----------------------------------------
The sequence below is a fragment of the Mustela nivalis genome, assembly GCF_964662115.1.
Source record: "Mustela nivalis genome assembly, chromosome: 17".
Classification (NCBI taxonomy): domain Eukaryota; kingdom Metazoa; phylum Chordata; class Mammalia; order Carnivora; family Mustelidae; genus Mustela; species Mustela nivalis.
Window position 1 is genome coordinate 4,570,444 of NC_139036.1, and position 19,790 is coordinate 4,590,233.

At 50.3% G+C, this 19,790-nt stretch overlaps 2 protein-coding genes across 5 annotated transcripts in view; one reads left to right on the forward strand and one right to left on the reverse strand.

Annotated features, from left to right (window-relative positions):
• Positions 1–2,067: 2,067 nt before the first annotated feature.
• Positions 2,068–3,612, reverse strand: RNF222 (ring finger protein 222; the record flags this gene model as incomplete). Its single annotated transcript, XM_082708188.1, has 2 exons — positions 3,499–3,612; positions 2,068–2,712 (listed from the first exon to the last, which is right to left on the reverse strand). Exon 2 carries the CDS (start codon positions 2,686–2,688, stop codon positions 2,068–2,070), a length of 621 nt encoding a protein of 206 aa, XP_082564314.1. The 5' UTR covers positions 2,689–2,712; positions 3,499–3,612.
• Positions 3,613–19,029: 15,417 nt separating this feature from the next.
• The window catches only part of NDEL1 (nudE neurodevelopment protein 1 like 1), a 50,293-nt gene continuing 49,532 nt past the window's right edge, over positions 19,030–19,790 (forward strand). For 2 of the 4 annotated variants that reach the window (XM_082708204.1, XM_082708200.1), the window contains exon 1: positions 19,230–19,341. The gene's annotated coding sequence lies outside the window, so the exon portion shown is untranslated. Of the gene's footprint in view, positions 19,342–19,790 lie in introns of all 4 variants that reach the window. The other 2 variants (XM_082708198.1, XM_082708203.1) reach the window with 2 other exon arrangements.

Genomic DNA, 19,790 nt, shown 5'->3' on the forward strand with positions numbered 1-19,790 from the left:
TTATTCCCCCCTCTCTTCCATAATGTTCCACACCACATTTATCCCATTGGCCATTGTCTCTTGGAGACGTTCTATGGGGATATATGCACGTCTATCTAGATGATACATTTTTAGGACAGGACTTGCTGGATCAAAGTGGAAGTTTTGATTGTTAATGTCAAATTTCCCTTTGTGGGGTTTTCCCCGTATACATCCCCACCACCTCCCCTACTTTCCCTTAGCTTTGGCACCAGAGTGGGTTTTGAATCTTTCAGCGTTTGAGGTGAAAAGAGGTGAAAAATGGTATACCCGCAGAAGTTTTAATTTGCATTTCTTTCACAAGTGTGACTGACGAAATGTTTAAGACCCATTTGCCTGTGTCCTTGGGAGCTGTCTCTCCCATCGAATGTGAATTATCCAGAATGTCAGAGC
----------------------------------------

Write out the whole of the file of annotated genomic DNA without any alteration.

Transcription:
The sequence below is a fragment of the Mustela nivalis genome, assembly GCF_964662115.1.
Source record: "Mustela nivalis genome assembly, chromosome: 17".
Classification (NCBI taxonomy): domain Eukaryota; kingdom Metazoa; phylum Chordata; class Mammalia; order Carnivora; family Mustelidae; genus Mustela; species Mustela nivalis.
Window position 1 is genome coordinate 4,570,444 of NC_139036.1, and position 19,790 is coordinate 4,590,233.

At 50.3% G+C, this 19,790-nt stretch overlaps 2 protein-coding genes across 5 annotated transcripts in view; one reads left to right on the forward strand and one right to left on the reverse strand.

Annotated features, from left to right (window-relative positions):
• Positions 1–2,067: 2,067 nt before the first annotated feature.
• Positions 2,068–3,612, reverse strand: RNF222 (ring finger protein 222; the record flags this gene model as incomplete). Its single annotated transcript, XM_082708188.1, has 2 exons — positions 3,499–3,612; positions 2,068–2,712 (listed from the first exon to the last, which is right to left on the reverse strand). Exon 2 carries the CDS (start codon positions 2,686–2,688, stop codon positions 2,068–2,070), a length of 621 nt encoding a protein of 206 aa, XP_082564314.1. The 5' UTR covers positions 2,689–2,712; positions 3,499–3,612.
• Positions 3,613–19,029: 15,417 nt separating this feature from the next.
• The window catches only part of NDEL1 (nudE neurodevelopment protein 1 like 1), a 50,293-nt gene continuing 49,532 nt past the window's right edge, over positions 19,030–19,790 (forward strand). For 2 of the 4 annotated variants that reach the window (XM_082708204.1, XM_082708200.1), the window contains exon 1: positions 19,230–19,341. The gene's annotated coding sequence lies outside the window, so the exon portion shown is untranslated. Of the gene's footprint in view, positions 19,342–19,790 lie in introns of all 4 variants that reach the window. The other 2 variants (XM_082708198.1, XM_082708203.1) reach the window with 2 other exon arrangements.

Genomic DNA, 19,790 nt, shown 5'->3' on the forward strand with positions numbered 1-19,790 from the left:
TTATTCCCCCCTCTCTTCCATAATGTTCCACACCACATTTATCCCATTGGCCATTGTCTCTTGGAGACGTTCTATGGGGATATATGCACGTCTATCTAGATGATACATTTTTAGGACAGGACTTGCTGGATCAAAGTGGAAGTTTTGATTGTTAATGTCAAATTTCCCTTTGTGGGGTTTTCCCCGTATACATCCCCACCACCTCCCCTACTTTCCCTTAGCTTTGGCACCAGAGTGGGTTTTGAATCTTTCAGCGTTTGAGGTGAAAAGAGGTGAAAAATGGTATACCCGCAGAAGTTTTAATTTGCATTTCTTTCACAAGTGTGACTGACGAAATGTTTAAGACCCATTTGCCTGTGTCCTTGGGAGCTGTCTCTCCCATCGAATGTGAATTATCCAGAATGTCAGAGC